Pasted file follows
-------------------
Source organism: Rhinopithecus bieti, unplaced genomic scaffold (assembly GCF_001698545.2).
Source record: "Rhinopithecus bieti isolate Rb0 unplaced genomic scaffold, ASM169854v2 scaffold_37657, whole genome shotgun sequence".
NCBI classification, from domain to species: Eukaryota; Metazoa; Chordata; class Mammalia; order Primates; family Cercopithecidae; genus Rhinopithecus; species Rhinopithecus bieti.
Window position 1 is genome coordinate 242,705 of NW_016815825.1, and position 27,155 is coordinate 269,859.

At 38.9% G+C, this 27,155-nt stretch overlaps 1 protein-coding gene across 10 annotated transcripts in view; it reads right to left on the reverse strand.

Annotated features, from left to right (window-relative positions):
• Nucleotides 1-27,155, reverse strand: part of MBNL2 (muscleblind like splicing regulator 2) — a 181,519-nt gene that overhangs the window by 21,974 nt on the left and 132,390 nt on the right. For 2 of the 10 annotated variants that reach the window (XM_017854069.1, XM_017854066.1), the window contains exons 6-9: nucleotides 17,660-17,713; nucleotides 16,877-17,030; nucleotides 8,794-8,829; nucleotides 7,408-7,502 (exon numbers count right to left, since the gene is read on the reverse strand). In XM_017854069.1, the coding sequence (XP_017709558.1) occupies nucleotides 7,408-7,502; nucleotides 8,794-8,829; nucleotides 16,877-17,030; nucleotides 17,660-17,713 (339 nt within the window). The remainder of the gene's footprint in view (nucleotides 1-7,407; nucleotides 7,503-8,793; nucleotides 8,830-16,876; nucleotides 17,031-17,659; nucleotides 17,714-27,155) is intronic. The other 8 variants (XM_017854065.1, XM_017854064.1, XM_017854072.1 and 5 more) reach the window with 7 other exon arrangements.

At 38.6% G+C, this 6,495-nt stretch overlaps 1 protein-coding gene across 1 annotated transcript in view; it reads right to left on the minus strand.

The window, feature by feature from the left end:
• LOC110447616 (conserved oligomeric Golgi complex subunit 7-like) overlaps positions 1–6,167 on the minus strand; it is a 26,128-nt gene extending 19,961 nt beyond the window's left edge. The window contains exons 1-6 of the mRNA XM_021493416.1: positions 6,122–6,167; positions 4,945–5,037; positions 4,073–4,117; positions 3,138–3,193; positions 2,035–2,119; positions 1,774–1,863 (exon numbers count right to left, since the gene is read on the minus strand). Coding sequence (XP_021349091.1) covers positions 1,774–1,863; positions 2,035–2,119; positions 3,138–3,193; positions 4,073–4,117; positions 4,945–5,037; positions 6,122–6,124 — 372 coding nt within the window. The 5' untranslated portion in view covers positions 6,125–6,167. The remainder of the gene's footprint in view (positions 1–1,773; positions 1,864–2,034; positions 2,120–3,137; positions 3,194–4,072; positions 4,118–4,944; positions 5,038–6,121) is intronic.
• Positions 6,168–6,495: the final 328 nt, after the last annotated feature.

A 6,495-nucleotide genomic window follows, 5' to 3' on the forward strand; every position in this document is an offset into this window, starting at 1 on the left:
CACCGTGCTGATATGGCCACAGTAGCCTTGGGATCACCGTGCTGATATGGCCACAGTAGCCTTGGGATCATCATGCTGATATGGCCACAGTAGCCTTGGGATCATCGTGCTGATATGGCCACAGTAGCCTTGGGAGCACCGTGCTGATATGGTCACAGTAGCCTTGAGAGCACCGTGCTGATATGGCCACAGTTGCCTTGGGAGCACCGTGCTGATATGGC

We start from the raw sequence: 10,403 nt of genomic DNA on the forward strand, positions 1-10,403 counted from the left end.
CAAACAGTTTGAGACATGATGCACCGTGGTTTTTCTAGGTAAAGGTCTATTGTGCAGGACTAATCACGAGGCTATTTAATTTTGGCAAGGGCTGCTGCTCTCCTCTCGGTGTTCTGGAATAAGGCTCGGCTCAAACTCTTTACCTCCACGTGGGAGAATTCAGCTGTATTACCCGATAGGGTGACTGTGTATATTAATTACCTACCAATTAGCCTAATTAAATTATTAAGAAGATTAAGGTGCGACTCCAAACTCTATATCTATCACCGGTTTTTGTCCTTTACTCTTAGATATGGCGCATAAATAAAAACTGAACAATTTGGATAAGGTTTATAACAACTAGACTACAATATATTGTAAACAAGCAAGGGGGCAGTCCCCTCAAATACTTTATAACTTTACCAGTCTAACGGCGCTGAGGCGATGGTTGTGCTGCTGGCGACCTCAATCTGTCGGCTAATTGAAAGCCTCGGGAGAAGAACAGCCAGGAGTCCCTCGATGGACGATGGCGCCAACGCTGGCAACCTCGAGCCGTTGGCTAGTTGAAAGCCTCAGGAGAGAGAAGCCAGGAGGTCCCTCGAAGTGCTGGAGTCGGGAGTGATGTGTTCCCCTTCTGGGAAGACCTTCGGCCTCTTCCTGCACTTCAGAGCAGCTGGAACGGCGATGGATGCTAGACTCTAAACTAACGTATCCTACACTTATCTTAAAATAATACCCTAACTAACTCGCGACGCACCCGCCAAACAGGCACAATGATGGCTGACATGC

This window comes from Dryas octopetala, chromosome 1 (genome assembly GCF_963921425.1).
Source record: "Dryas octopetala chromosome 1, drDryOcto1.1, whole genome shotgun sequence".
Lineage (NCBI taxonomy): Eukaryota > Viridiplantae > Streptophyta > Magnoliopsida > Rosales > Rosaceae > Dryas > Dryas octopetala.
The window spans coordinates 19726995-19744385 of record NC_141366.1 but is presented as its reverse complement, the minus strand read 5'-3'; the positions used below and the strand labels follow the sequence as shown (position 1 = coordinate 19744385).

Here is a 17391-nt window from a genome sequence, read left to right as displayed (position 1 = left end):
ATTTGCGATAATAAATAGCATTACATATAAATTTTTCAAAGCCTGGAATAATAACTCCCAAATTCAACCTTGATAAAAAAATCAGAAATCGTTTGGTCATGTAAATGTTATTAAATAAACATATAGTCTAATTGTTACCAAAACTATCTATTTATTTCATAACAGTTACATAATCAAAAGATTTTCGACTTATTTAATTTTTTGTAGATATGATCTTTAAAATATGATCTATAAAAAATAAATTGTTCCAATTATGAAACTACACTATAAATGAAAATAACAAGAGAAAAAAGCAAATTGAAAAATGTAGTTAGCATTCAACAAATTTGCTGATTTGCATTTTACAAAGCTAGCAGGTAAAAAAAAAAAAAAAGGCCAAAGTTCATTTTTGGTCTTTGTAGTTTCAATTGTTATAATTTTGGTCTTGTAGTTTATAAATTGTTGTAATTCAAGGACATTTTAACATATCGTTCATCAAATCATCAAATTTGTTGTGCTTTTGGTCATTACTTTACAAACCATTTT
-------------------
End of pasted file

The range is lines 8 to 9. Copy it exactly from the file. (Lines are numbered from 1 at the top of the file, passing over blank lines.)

At 38.6% G+C, this 6,495-nt stretch overlaps 1 protein-coding gene across 1 annotated transcript in view; it reads right to left on the minus strand.

The window, feature by feature from the left end: